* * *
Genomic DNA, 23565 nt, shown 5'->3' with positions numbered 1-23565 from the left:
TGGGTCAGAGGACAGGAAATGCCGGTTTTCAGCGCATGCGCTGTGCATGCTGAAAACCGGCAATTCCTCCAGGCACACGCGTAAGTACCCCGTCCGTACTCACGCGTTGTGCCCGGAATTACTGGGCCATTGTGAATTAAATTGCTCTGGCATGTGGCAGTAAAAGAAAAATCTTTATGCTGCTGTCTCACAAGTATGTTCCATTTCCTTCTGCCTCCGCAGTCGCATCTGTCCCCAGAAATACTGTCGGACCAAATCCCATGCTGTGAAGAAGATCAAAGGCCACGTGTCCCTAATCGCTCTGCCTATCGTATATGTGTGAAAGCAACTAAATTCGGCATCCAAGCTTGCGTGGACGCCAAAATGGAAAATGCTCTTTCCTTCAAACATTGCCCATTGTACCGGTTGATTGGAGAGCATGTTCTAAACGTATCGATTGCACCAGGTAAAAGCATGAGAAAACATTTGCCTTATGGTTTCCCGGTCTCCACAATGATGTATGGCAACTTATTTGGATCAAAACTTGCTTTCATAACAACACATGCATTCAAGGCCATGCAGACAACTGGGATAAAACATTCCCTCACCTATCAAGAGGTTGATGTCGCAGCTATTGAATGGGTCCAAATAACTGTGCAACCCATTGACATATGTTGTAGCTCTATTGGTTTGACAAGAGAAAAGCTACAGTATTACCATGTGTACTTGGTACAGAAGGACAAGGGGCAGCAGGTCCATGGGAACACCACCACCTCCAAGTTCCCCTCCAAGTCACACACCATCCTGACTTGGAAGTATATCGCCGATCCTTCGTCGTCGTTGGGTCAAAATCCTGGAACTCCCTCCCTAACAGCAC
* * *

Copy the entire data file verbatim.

Genomic DNA, 23565 nt, shown 5'->3' with positions numbered 1-23565 from the left:
TGGGTCAGAGGACAGGAAATGCCGGTTTTCAGCGCATGCGCTGTGCATGCTGAAAACCGGCAATTCCTCCAGGCACACGCGTAAGTACCCCGTCCGTACTCACGCGTTGTGCCCGGAATTACTGGGCCATTGTGAATTAAATTGCTCTGGCATGTGGCAGTAAAAGAAAAATCTTTATGCTGCTGTCTCACAAGTATGTTCCATTTCCTTCTGCCTCCGCAGTCGCATCTGTCCCCAGAAATACTGTCGGACCAAATCCCATGCTGTGAAGAAGATCAAAGGCCACGTGTCCCTAATCGCTCTGCCTATCGTATATGTGTGAAAGCAACTAAATTCGGCATCCAAGCTTGCGTGGACGCCAAAATGGAAAATGCTCTTTCCTTCAAACATTGCCCATTGTACCGGTTGATTGGAGAGCATGTTCTAAACGTATCGATTGCACCAGGTAAAAGCATGAGAAAACATTTGCCTTATGGTTTCCCGGTCTCCACAATGATGTATGGCAACTTATTTGGATCAAAACTTGCTTTCATAACAACACATGCATTCAAGGCCATGCAGACAACTGGGATAAAACATTCCCTCACCTATCAAGAGGTTGATGTCGCAGCTATTGAATGGGTCCAAATAACTGTGCAACCCATTGACATATGTTGTAGCTCTATTGGTTTGACAAGAGAAAAGCTACAGTATTACCATGTGTACTTGGTACAGAAGGACAAGGGGCAGCAGGTCCATGGGAACACCACCACCTCCAAGTTCCCCTCCAAGTCACACACCATCCTGACTTGGAAGTATATCGCCGATCCTTCGTCGTCGTTGGGTCAAAATCCTGGAACTCCCTCCCTAACAGCAC